Music bridges a gap for Namibian visitors

Two cultures meet at school in Bel Air

February 28, 2007|By Mary Gail Hare | Mary Gail Hare,sun reporter

The girls from Namibia made their way through the busy halls of a Bel Air middle school yesterday, taken with the sights and sounds - a basketball game in the gym, the noisy lunchtime crowd in the cafeteria.

But it was a trio of students playing music in the hallway at Southampton Middle that stopped the 10 teenage visitors in their tracks. They gathered around the musicians - eighth-graders playing a clarinet, oboe and flute - and listened to a classical ensemble piece, applauding at the end.

"Thank you, thank you for your music," the visitors said repeatedly.

"Who knew that we would have an audience?" said Elizabeth Wald, a flutist who along with her classmates had stepped out of music class to practice for a competition this weekend.

There is little common ground for the students and the Namibian teenagers, but music is a shared passion. At the Children of Mount Zion Village orphanage where they live, the girls play drums they have built, as well as marimbas and shakers made from gourds. They sing a cappella and dance to the rhythms they create.

Yesterday, dressed in traditional African attire, they visited an American school for the first time, performing and answering questions about what it is like to live in an African orphanage.

"They are riveted by it," said Elizabeth Fetters, the sixth-grade music teacher. "They know they are seeing genuine performers."

The Namibians, ranging in age from 13 to 16, came to Maryland this month for a six-week stay during which they will visit and perform at several churches in the Baltimore area that support their orphanage.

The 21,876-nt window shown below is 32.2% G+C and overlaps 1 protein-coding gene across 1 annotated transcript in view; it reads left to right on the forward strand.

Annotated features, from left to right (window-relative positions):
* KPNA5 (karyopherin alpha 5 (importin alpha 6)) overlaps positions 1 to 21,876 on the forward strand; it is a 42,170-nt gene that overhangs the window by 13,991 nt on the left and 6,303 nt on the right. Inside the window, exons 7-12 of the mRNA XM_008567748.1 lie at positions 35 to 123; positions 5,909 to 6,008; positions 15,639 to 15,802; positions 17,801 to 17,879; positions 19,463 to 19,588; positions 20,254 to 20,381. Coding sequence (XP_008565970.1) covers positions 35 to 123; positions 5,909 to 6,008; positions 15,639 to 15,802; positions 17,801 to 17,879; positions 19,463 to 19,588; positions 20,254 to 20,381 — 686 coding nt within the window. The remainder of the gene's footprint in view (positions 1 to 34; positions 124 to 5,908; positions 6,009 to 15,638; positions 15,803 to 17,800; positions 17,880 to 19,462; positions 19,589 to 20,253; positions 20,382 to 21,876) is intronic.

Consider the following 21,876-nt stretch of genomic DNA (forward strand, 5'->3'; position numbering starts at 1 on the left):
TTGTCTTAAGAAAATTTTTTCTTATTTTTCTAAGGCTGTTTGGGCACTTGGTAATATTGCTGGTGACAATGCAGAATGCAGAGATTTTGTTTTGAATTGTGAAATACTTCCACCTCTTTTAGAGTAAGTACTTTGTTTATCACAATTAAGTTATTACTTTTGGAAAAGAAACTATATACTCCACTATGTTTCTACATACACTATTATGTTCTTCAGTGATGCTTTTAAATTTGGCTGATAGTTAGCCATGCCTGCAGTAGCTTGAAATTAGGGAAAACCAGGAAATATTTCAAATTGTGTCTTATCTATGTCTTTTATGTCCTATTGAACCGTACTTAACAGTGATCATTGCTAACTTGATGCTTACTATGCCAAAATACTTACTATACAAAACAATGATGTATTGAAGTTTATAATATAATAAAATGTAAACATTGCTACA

Southampton was chosen for their school visit because it is close to Mount Zion United Methodist Church in Bel Air, which founded the orphanage where 55 children live.

Much of their rhythmic music is accented by a leader singing and a chorus calling back, a style that struck a chord with the young American audience.

"It's good to hear something different from what's on the radio," said Ronnie Huber, 11, who had a front-row seat for one of the four performances in the school auditorium.

Though the girls sang songs, including many spirituals, in native dialect, their message got across to many in the audience.

"By the end of their concert, I totally knew what they were saying," said Ashley O'Dell, 12.

Between songs, dances and a drum solo, the girls shared stories about life in the orphanage near Katima Mulilo, a small town along the Zambezi River in eastern Namibia. They spoke of losing parents and other family members to disease or war, and finding a new home at the village. In addition to residences and a school, the complex includes a farm with livestock and a large garden.

"Good morning, ladies and gentlemen," Margaret Matengu, 15, said to the audience before describing a typical day at the orphanage.

Children rise at dawn, feed and groom the animals, eat breakfast and attend classes. American students, many of whom may not be able to fathom living without the Internet, iPods or pizza, posed many questions. The first was about food.

"We eat shima almost every day," said Inonge Dorothy Mwila, 13. "It is ground corn."

The girls eat pizza, but it is something of a rarity because of the work required to make dough from scratch for several dozen diners. Here the girls have found that pizza is everywhere.

"I like American pizza much better," Inonge Dorothy said.

One student asked, "Where do you hang out?" The girls said they have little spare time, and the closest town is miles away on a road on which a driver might be blocked by a herd of elephants.

"I liked it when they talked about their lives, and that they do chores just like us - even though we don't milk goats," said Abby Smucker, 12.

At the orphanage, the children work with teachers at their own pace. Many could not read or write before they arrived but are learning quickly, said Rebecca Mink, a member of the Mount Zion congregation who helps run the orphanage.

Southampton Middle also has supported the village, sending toys, clothing and money from fundraisers, said Theresa Travers, a science teacher.

"We have seen slides from the village, but it's just so neat to see [the children] in person," she said.

Pete Dzicki, 11, said the performance was a new and different experience. "It helps show us we are not the only culture in the world."

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